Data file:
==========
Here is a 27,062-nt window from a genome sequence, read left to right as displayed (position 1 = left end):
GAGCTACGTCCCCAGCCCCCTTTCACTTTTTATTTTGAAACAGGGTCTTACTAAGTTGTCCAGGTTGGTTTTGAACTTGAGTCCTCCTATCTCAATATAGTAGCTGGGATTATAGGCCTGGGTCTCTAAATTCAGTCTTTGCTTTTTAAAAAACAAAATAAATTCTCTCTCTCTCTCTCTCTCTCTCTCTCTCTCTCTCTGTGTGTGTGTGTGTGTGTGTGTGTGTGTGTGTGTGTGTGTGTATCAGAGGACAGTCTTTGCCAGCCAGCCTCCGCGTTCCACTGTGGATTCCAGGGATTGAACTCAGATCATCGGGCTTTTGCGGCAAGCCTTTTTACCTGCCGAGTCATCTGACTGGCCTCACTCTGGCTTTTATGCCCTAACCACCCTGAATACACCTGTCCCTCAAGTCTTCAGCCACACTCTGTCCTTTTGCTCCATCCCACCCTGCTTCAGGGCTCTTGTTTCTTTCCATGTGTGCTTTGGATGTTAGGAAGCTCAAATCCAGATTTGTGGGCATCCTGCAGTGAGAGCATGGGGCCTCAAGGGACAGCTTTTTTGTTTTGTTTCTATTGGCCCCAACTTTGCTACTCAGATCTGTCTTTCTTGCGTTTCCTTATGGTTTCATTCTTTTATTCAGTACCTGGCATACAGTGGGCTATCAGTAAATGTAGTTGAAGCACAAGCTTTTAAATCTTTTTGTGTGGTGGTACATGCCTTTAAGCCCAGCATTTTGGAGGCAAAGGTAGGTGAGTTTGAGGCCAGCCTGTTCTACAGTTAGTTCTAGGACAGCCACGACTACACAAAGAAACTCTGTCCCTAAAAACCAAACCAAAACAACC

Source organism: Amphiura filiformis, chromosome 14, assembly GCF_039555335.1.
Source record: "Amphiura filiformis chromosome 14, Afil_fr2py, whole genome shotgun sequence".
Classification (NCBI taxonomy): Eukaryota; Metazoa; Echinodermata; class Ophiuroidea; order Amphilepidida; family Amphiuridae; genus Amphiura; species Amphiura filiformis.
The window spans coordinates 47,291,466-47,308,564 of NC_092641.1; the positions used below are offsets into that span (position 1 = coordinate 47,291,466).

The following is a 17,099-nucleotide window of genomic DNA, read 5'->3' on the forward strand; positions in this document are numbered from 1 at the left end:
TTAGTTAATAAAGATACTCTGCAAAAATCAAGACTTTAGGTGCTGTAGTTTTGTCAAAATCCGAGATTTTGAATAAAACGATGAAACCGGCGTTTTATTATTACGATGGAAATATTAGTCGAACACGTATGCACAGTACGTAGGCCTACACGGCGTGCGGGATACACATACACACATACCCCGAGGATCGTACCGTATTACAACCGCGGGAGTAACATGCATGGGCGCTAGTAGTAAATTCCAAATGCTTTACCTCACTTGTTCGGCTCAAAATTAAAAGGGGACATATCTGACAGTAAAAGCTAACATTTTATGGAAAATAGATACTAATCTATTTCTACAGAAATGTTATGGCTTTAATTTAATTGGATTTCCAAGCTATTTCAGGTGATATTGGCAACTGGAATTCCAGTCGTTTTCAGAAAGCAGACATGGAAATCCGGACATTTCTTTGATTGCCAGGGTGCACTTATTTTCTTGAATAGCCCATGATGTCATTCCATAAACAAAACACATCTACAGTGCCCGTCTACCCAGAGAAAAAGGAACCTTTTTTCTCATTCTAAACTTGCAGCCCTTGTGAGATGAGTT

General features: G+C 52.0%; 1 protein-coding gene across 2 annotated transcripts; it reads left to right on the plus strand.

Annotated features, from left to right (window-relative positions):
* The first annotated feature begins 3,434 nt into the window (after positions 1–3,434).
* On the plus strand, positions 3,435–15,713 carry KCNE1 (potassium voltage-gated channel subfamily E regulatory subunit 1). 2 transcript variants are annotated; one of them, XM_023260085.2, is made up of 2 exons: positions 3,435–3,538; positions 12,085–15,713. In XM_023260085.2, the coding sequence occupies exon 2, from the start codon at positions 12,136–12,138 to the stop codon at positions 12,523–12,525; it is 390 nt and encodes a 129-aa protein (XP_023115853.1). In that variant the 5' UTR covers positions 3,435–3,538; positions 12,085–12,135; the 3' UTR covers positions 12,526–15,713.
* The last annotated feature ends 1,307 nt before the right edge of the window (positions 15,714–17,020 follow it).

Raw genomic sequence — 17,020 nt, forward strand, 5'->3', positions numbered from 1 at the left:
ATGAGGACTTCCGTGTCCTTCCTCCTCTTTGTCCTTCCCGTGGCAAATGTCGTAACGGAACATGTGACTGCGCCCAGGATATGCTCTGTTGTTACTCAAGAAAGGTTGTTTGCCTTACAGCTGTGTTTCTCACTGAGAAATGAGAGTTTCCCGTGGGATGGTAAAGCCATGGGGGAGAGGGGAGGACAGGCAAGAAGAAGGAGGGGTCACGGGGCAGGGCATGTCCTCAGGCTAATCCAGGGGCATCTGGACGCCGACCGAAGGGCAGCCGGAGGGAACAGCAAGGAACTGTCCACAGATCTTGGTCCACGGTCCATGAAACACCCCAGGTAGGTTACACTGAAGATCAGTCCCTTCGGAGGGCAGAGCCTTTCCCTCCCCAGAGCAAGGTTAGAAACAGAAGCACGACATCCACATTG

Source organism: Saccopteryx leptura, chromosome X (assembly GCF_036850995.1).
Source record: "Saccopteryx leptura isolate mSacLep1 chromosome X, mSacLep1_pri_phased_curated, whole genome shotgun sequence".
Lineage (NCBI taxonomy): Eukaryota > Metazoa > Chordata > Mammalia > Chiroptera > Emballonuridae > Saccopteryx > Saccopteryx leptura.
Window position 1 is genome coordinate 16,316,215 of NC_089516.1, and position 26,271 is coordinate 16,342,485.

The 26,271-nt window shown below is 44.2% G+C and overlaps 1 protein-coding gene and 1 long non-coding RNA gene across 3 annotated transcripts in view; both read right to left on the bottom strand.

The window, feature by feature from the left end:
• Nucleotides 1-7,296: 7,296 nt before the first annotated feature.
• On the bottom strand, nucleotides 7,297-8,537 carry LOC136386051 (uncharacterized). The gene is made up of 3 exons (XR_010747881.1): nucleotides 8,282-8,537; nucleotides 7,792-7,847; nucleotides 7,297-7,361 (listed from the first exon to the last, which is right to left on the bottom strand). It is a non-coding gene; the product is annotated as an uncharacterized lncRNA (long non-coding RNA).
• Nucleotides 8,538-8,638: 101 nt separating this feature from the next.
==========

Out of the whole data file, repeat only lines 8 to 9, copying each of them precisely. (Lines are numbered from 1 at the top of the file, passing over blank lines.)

TTAGTTAATAAAGATACTCTGCAAAAATCAAGACTTTAGGTGCTGTAGTTTTGTCAAAATCCGAGATTTTGAATAAAACGATGAAACCGGCGTTTTATTATTACGATGGAAATATTAGTCGAACACGTATGCACAGTACGTAGGCCTACACGGCGTGCGGGATACACATACACACATACCCCGAGGATCGTACCGTATTACAACCGCGGGAGTAACATGCATGGGCGCTAGTAGTAAATTCCAAATGCTTTACCTCACTTGTTCGGCTCAAAATTAAAAGGGGACATATCTGACAGTAAAAGCTAACATTTTATGGAAAATAGATACTAATCTATTTCTACAGAAATGTTATGGCTTTAATTTAATTGGATTTCCAAGCTATTTCAGGTGATATTGGCAACTGGAATTCCAGTCGTTTTCAGAAAGCAGACATGGAAATCCGGACATTTCTTTGATTGCCAGGGTGCACTTATTTTCTTGAATAGCCCATGATGTCATTCCATAAACAAAACACATCTACAGTGCCCGTCTACCCAGAGAAAAAGGAACCTTTTTTCTCATTCTAAACTTGCAGCCCTTGTGAGATGAGTT

General features: G+C 52.0%; 1 protein-coding gene across 2 annotated transcripts; it reads left to right on the plus strand.